Thailand and Cambodia yesterday negotiated an end to deadly fighting on their border, both armies said, after at least four people were killed in clashes near a disputed temple.
“Thailand and Cambodia have agreed on a ceasefire and both sides will not reinforce their troops,” Thai army spokesman Colonel Sunsern Kaewkumnerd said after military commanders from both sides met for talks in a border town.
A Cambodian general also confirmed the end to hostilities, but added that the “situation right now is still tense.”
One Thai soldier was killed in brief morning skirmishes near the 11th century Preah Vihear temple, following two hours of heavy fighting on Friday that left a Cambodian soldier and a Thai civilian dead. Military sources said a Cambodian civilian who made a living photographing tourists at the temple had also been killed in Friday’s clash, although the Cambodian government declined to confirm this.
Reports from the border suggested four captured Thai soldiers were returned following the ceasefire talks. Both sides have reported injured troops.
Thousands of people fled the border area on Friday, as villages were evacuated on both sides after fighting between the neighbors erupted for the first time in more than a year when simmering border tensions boiled over.
Both countries have accused the other of starting the latest violence and using heavy weapons such as mortars, rockets and artillery.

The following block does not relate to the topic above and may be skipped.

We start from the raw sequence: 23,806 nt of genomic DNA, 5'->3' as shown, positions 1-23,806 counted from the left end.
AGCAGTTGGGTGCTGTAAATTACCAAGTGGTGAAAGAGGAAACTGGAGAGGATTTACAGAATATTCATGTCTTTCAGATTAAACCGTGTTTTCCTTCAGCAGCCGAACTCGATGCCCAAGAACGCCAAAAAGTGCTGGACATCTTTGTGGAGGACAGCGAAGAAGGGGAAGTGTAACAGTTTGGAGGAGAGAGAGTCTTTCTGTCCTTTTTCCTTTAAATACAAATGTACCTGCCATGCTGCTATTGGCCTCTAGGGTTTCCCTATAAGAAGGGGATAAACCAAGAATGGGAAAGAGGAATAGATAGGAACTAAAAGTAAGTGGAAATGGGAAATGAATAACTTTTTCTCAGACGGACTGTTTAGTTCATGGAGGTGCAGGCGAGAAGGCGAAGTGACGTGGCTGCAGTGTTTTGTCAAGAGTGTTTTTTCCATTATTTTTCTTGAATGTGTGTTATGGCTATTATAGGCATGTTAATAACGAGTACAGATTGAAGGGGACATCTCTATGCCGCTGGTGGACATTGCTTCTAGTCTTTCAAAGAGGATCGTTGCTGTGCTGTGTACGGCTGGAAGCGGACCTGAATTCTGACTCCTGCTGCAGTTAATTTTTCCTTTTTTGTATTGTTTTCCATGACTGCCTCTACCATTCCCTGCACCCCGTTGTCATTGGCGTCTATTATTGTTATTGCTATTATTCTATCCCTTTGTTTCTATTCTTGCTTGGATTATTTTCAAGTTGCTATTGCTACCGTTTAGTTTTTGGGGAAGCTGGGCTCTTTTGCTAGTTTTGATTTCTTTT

Cambodian Foreign Minister Hor Namhong has written to the UN to draw its attention to the “explosive situation at the border.”
Blaming the fighting on “flagrant aggression” by Thai troops, he said “Cambodian troops had no option but to retaliate in self-defense” in a letter addressed to UN Security Council President Maria Luiza Ribeiro Viotti. He did not explicitly call for UN intervention.
Thailand, which convened an urgent meeting yesterday afternoon, has said it was also considering filing a complaint to the UN.
The US urged both sides to exercise “maximum restraint.”
Thailand has accused Cambodia of shelling a village, while Cambodia said Thai armed forces had fired artillery shells about 20km inside Cambodian territory.
Cambodia said the fighting had caused “serious” damage to the ancient Preah Vihear temple, which was granted UN World Heritage status in July 2008, straining ties between the neighbors.
The World Court ruled in 1962 that Preah Vihear itself belonged to Cambodia, although its main entrance lies in Thailand and the 4.6km2 area around the temple is claimed by both sides.
The Thai-Cambodia border has never been fully demarcated partly because it is littered with landmines left over from decades of war in Cambodia.
The two countries have been talking tough on the border issue, which some observers say serves nationalist goals at home on both sides.
Tensions have flared in recent weeks in the wake of the arrest of seven Thai nationals for illegal entry into Cambodia in late December.
Two of them were sentenced to lengthy jail terms for spying, in a case that has caused outrage among Thailand’s influential nationalist “Yellow Shirts.”
Thai Deputy Prime Minister Suthep Thaugsuban said the Yellows, who were expected to step up a protest outside Government House in Bangkok yesterday, had worsened the conflict.
“A very small group of Yellow Shirts are determined to keep tensions with Cambodia on the boil,” said Michael Montesano, of the Institute of Southeast Asia Studies in Singapore.